We polled fans on Twitter about what they believe is most important for their Los Angeles Dodgers to take care of. Their options: Re-signing Zack Greinke or hiring the right manager.
A whopping 1,393 people voted, making this as good as almost any sports poll you’ll find on Twitter. The results are as follows.
You spoke, so we figured why not analyze each side of the issue.
Finding The Right Dodgers Manager
Here’s the thing: It’s been statistically shown over the last few years that managers make nowhere near the impact on games as we previously thought. It’s why the Washington Nationals were perfectly comfortable lowballing Bud Black in their negotiations.
Why overspend on a manager when in terms of how aspects of the organization actually affect wins and losses, managers probably come after the front office and the actual talent on the field.
All that said, while the on-field moves have been marginalized, there is something to be said about the next Dodgers manager starting on the same page as the front office.
Does this mean the “puppet” narrative is fitting? Nope. But it does mean the front office is perfectly within its own right to prioritize how well the next manager work with them over whichever moves said manager might make during the course of a game and, by extension, the season.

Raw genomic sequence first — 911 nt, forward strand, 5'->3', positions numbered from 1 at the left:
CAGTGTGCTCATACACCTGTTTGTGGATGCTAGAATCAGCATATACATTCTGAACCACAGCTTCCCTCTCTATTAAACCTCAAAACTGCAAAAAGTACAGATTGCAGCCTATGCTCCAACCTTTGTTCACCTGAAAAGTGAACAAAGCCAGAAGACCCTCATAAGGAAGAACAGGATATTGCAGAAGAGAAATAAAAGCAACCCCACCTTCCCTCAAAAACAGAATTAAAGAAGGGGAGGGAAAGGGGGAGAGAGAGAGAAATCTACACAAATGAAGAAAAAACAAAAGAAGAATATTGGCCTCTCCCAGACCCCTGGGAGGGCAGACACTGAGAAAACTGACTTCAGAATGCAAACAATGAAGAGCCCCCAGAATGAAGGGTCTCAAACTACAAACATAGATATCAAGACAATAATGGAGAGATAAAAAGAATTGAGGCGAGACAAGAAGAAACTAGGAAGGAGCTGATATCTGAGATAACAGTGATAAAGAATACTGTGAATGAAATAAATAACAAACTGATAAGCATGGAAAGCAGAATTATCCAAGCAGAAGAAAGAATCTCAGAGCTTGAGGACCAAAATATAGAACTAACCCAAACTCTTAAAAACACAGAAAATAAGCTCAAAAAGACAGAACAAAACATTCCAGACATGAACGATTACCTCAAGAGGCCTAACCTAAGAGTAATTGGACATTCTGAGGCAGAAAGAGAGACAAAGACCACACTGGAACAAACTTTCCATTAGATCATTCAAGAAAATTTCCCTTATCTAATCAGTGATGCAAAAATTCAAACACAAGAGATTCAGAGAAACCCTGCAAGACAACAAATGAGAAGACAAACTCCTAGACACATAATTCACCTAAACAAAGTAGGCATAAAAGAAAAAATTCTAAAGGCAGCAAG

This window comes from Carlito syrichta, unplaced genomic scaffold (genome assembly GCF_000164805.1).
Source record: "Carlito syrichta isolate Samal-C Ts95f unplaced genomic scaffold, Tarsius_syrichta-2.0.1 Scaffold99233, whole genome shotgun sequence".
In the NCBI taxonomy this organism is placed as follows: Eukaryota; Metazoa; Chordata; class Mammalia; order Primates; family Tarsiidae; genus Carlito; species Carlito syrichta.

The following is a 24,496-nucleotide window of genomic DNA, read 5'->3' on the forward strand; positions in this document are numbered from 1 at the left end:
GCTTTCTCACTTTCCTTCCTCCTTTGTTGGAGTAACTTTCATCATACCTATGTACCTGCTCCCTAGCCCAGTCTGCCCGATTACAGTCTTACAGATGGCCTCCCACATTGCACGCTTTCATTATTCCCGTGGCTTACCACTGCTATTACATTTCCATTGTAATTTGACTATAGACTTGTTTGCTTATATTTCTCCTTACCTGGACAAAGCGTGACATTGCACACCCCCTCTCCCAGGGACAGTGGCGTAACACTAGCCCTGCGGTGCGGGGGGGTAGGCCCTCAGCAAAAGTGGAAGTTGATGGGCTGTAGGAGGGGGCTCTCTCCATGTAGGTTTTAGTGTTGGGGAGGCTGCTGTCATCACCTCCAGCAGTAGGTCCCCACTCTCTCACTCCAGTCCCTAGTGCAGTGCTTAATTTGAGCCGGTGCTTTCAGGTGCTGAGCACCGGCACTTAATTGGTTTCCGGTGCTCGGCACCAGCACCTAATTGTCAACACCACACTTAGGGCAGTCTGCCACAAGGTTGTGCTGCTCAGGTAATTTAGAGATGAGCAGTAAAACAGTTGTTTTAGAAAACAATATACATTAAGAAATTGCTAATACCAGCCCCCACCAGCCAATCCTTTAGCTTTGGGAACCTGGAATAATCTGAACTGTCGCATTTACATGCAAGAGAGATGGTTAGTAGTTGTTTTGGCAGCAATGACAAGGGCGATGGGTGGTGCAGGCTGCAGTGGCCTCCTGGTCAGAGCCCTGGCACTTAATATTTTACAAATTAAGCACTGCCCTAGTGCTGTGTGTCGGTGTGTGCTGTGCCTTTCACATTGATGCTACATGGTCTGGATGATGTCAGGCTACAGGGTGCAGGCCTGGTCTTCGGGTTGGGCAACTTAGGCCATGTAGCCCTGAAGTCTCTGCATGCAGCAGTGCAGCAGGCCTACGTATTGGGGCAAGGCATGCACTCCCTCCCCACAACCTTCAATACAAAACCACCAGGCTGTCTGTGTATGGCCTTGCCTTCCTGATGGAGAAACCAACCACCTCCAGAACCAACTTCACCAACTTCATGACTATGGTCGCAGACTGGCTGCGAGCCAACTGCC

Find a manager is obviously important and the Dodgers are right to take their time and find the right fit. Compared to whatever talent they acquire or bring back this offseason at the top of the rotation, though, whoever is hired pales in comparison.
Finding Or Replacing A High-Caliber Starter
The easiest move here is to simply bring back Greinke and try to win a World series with his and Clayton Kershaw’s dominance Here’s the thing, though: it just doesn’t feel like that’s how teams are winning the nowadays.
Look at the New York Mets’ rotation. Jason legroom and Noah Syndergaard for example. Both guys throw incredible stuff at batter simply hope to make contact. Once those guys get out of the game, though, momentum can shift a lot more easily than teams would like to admit.
When the Mets played to Dodgers, it didn’t matter nearly as much seeing as there were gaping holes throughout the batter order.
Against the insanely contact-happy Kansas City Royals, those Mets pitchers who got batters to miss almost whenever they desperately needed became slightly marginalized as the game got to the later innings and the they could only watch from the dugout.
It’s why the Dodgers might be wondering how this plays out if they pass on the super-expensive pitchers they could sign for the type of pitcher who simply gets the game to the bullpen consistently.
No matter what, though, it is going to be fun to see how Friedman and his team make a flawed roster work before they head into Spring Training.
I, for one, though, will be paying more attention to how the pitching situation works out over whoever stands atop the dugouts steps next year. The game has changed, ever so slightly. It’ll be interesting to see if the Dodgers can keep up.